It's appropriate to set a day aside to acknowledge the sacrifices made by those who fought in our country's wars and show sympathy with the survivors. In the U.S. we have two such days, one in May for those who died, and one in November dedicated, more or less, to the living. Veterans Day falls on the day of the armistice that ended World War I, and the American holiday was known as Armistice Day until 1954. The current label was adopted to include veterans of World War II and the Korean police action in the day's honors. With this came a subtle change in emphasis. Back in 1938, when Armistice Day became a holiday by law, rather than a matter of presidential proclamation, the occasion was dedicated by Congress to "the cause of world peace." Although World War II was just around the corner, World War I was still the Bad War in many memories, the conflict that seemed to have no point and in which, in retrospect, Americans had few good reasons to intervene. Yet were someone now to propose that Veterans Day observances be dedicated to the cause of world peace, I suspect that many Americans would denounce the proposition as an insult to the troops. On both Veterans Day and Memorial Day we are exhorted to show gratitude to fallen and living soldiers for having spared the country from some awful fate. Yet from the Civil War forward, with the debatable exception of World War II, the freedom and sovereignty of the nation has not been at stake in any of our wars. If you were to suggest in 1938 that these had been at stake in the Great War, veterans and civilians alike probably would have laughed at you for still believing the propaganda of Liberty Bond posters. In our time, the constant implication of holiday rhetoric is that Americans owe their freedom not merely to the obvious heroes of the Revolution, but to soldiers who have fought in our lifetime, as if our freedom, however defined, was recently in jeopardy from abroad. The more offensive subtext of such rhetoric is the warning that, since we owe our freedom to a powerful military, we really shouldn't criticize the military, nor even the government policies that send the military to war. In short, Veterans Day serves today primarily as a reminder that "freedom isn't free" and an argument for the permanent necessity of a large military establishment, because otherwise Vladimir Putin or ISIS or the Chinese will fall upon us in their hunger to dominate and oppress. To question any of these premises is to insult soldiers past and present, as far as many Americans are concerned, but to pursue provocative policies thoughtlessly and put today's soldiers at risk of combat seems like more of an insult. I understand that today's desire to thank soldiers still goes back to regret over the poor treatment given troops returning from Vietnam, but what soldiers deserve is our sympathy more than our thanks. We owe them something for sacrificing for the government, but we do not owe them in any way that binds us to militarism or an ideologically aggressive foreign policy -- and I doubt many of them would ever call in such a debt. For that, probably, we should thank them.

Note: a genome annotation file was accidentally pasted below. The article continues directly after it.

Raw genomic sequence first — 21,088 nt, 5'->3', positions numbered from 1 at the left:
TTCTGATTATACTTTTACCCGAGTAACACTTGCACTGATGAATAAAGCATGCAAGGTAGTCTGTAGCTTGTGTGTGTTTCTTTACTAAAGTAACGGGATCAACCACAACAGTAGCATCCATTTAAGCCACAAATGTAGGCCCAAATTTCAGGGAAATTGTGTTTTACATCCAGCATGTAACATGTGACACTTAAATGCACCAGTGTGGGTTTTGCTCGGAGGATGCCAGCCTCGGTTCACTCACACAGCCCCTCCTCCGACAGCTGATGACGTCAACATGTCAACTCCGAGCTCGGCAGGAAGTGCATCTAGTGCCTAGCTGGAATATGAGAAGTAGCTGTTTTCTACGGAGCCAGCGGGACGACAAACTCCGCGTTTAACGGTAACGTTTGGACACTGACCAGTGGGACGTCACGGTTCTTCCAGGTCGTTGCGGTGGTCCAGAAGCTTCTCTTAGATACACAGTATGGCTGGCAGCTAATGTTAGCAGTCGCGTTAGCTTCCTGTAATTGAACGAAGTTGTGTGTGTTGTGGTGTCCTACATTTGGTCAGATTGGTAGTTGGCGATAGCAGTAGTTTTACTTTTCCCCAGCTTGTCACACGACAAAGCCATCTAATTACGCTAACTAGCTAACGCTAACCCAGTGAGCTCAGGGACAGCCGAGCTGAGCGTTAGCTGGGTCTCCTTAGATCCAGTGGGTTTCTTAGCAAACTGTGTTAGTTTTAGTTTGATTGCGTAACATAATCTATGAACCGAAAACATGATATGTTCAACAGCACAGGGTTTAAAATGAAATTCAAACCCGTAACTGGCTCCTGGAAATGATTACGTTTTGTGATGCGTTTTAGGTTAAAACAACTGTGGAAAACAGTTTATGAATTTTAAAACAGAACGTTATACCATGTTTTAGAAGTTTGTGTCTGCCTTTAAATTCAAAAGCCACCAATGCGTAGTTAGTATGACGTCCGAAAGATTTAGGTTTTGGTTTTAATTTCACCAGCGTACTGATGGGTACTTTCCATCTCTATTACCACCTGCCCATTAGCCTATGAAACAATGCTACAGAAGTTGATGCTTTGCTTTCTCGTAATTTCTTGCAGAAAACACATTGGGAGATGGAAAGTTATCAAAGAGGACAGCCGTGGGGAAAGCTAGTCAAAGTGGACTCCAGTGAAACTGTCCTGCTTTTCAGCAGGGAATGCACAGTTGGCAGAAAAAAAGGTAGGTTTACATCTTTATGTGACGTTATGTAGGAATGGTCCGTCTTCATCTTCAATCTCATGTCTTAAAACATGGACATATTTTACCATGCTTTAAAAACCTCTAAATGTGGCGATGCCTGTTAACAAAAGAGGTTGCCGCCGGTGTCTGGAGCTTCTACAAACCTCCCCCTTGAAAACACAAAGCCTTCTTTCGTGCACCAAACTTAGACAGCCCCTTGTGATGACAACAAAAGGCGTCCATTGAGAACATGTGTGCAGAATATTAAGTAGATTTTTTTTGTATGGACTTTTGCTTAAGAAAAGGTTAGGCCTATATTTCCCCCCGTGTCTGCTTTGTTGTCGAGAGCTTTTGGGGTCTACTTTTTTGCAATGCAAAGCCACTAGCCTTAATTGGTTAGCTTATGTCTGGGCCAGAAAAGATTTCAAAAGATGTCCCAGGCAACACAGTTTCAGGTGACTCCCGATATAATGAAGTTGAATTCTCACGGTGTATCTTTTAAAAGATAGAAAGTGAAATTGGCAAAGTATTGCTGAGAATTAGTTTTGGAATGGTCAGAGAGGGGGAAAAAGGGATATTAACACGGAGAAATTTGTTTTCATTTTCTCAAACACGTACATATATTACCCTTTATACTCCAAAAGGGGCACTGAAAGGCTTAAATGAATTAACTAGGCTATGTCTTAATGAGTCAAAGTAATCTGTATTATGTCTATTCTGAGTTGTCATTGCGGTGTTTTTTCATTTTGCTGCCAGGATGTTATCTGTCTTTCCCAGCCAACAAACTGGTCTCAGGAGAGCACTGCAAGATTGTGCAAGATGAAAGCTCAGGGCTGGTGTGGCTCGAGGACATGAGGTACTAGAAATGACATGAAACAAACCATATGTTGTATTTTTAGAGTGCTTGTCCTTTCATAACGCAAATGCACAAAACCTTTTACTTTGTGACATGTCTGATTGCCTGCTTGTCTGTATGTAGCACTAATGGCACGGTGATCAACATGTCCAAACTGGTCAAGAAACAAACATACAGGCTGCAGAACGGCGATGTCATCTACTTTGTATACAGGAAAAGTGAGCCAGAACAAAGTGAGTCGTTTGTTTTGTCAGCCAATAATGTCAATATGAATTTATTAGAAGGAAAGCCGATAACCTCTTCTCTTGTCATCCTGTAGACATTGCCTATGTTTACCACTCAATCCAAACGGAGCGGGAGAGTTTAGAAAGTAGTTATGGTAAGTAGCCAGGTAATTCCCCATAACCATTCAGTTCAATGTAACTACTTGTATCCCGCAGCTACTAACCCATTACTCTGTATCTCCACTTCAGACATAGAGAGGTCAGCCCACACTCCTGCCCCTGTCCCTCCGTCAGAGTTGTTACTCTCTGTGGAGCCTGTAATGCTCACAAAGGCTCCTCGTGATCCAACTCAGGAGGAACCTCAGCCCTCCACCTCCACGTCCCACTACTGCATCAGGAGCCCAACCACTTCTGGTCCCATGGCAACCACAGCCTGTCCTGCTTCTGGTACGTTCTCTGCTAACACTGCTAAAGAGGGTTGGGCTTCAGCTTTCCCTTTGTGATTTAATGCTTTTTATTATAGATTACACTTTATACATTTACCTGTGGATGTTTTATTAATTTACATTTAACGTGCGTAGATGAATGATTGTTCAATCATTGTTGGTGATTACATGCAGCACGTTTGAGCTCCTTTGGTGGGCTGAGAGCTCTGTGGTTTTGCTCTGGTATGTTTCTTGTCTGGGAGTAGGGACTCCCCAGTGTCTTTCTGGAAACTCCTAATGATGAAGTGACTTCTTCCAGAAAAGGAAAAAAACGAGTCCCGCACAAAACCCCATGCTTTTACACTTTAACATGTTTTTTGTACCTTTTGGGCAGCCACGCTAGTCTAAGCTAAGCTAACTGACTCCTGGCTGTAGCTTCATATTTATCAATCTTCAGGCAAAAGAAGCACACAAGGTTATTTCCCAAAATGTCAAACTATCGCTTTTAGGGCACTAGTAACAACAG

10 November 2014